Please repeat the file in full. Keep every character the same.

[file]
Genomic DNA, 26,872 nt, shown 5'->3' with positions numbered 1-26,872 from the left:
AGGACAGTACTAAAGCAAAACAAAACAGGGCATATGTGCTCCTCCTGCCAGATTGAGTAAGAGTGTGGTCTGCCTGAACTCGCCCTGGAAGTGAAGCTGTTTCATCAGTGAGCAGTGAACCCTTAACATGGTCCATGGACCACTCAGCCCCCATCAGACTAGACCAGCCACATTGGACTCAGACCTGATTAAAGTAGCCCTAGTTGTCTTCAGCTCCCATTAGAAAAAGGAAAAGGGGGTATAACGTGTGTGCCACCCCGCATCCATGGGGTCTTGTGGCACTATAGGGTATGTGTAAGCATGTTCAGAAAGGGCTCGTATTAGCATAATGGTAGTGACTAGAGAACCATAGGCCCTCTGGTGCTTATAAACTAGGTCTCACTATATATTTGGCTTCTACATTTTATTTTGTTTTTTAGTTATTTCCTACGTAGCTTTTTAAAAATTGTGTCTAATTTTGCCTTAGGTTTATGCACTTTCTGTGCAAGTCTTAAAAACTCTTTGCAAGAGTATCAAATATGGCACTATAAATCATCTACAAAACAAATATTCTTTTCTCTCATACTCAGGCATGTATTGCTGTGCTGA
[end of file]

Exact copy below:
Genomic DNA, 26,872 nt, shown 5'->3' with positions numbered 1-26,872 from the left:
AGGACAGTACTAAAGCAAAACAAAACAGGGCATATGTGCTCCTCCTGCCAGATTGAGTAAGAGTGTGGTCTGCCTGAACTCGCCCTGGAAGTGAAGCTGTTTCATCAGTGAGCAGTGAACCCTTAACATGGTCCATGGACCACTCAGCCCCCATCAGACTAGACCAGCCACATTGGACTCAGACCTGATTAAAGTAGCCCTAGTTGTCTTCAGCTCCCATTAGAAAAAGGAAAAGGGGGTATAACGTGTGTGCCACCCCGCATCCATGGGGTCTTGTGGCACTATAGGGTATGTGTAAGCATGTTCAGAAAGGGCTCGTATTAGCATAATGGTAGTGACTAGAGAACCATAGGCCCTCTGGTGCTTATAAACTAGGTCTCACTATATATTTGGCTTCTACATTTTATTTTGTTTTTTAGTTATTTCCTACGTAGCTTTTTAAAAATTGTGTCTAATTTTGCCTTAGGTTTATGCACTTTCTGTGCAAGTCTTAAAAACTCTTTGCAAGAGTATCAAATATGGCACTATAAATCATCTACAAAACAAATATTCTTTTCTCTCATACTCAGGCATGTATTGCTGTGCTGA